the key points are the


on the controller with its consume methods and the asynch calls to the bus. each framework will do this slightly differently


the subscribing to the request message


the publishing of the response message

If you want to see the inner working then the 3 projects under the mass transit folder contain all the juicy stuff. typically these would just be refence dll's but the whole idea of sample is to see how the code works :)
Hopefully next up I may do a classic Asp.Net example to see if i actually get the concepts correctly (reading and writing are not the same things!) and can use the asynch methods from there.

Setting up MSMQ

NB On XP You must have an edition that supports MSMQ (ie not home)

Go in to Control panel > add or remove programmes
Select the add/remove windows components
Select Message Queuing if it is not already selected and add it.

Now if you go to “Control Panel” > “Administrative Tools” > “Computer Management” under the “Services and Applications” branch, when expanded, you should see a “Message Queuing” branch.
If so you have MSMQ set up.

You now need to set up queues for an application to uses

From :
Setting Up Microsoft Message Queuing (MSMQ)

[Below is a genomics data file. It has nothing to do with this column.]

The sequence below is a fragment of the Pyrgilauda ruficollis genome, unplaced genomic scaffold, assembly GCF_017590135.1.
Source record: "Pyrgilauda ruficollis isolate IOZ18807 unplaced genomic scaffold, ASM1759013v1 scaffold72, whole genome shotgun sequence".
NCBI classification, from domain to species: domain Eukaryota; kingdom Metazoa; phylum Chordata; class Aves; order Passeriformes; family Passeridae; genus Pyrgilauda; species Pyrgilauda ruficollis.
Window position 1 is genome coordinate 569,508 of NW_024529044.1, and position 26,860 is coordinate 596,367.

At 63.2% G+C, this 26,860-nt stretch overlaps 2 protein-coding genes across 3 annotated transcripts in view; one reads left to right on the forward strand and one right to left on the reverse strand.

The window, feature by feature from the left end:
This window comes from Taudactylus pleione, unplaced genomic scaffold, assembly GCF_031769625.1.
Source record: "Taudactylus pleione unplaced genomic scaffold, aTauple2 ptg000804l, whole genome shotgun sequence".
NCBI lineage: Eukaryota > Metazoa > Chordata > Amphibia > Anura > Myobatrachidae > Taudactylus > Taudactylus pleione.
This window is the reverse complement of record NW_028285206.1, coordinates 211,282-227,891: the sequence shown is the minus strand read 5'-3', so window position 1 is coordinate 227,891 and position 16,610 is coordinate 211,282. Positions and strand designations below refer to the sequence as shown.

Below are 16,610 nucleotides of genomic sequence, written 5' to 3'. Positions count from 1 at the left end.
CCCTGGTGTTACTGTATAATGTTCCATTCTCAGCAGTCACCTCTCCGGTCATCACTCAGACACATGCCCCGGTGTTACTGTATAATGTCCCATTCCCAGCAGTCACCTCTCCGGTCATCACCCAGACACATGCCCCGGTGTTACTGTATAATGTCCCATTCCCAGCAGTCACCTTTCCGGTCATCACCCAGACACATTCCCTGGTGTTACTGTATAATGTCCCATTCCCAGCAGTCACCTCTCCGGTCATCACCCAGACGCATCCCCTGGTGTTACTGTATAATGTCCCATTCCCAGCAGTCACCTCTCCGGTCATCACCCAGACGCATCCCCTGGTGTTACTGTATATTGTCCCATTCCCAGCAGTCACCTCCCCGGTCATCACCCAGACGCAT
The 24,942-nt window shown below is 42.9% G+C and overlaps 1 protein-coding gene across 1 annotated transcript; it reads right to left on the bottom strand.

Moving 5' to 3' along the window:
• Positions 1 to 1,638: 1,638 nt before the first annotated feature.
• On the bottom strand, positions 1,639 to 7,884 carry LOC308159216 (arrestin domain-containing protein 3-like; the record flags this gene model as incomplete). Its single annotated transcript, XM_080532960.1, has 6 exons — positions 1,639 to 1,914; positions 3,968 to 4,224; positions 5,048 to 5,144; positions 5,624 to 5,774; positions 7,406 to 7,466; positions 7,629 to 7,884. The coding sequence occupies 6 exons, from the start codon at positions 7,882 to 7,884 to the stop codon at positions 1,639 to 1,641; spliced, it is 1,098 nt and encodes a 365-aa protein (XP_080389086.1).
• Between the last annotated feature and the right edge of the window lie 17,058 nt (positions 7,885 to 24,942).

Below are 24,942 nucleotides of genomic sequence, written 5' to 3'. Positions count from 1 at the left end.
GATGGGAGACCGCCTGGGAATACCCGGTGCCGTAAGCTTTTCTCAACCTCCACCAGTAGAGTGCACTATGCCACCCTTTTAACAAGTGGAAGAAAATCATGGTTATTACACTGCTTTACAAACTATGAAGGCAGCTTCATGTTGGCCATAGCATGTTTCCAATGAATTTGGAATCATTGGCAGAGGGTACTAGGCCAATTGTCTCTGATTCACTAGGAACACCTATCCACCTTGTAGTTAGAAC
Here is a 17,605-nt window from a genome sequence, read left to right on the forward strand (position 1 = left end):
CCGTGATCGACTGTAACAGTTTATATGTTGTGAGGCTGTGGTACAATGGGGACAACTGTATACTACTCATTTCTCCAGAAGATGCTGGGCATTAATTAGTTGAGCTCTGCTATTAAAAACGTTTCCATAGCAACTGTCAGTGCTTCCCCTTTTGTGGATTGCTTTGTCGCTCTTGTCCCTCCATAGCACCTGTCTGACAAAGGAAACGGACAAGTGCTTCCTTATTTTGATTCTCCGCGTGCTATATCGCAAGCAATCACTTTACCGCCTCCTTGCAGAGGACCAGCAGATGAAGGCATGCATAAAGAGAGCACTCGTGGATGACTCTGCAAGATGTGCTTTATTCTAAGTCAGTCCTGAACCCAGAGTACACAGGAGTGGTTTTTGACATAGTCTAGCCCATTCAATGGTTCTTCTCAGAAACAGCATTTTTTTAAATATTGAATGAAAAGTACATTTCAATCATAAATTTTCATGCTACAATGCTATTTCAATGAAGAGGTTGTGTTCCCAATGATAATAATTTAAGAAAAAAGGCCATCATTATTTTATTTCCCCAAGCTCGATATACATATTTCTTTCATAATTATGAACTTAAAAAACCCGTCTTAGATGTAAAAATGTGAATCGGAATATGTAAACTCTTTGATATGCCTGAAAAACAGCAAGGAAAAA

To Set up MSMQ on your Server:

1. Go to Control Panel -> Add/Remove Programs -> Add/Remove Windows Components.

2. Select Message Queuing Services Component from the Windows Component Wizard.

3. Follow the directions provided by the Queuing Services Wizard.

4. After completing the Queuing Services Wizard, go to Control Panel -> Administrative Tools -> Computer Management -> Services and Applications -> Message Queuing.

To Create a Public Queue:

1. Right click the Public Queues Directory.

2. Select New.

3. Select Public Queue.

4. In the Queue Name Dialogue Box, enter the Queue Name, where the format is [machine_name]\[queue_name].

To Create a Private Queue:

1. Right click the Private Queues Directory.

2. Select New.

3. Select Private Queue.

4. In the Queue Name Dialogue Box, enter the Queue Name, where the format is [machine_name]\private$\[queue_name].

For Mass Transit you will need to create a private queue of the name “test_servicebus” and leave the default setting of NOT transactional.


RhysC said...

Dru has just let me know :
"The version files are created by the nant build 'build.bat'"

cheers Dru :)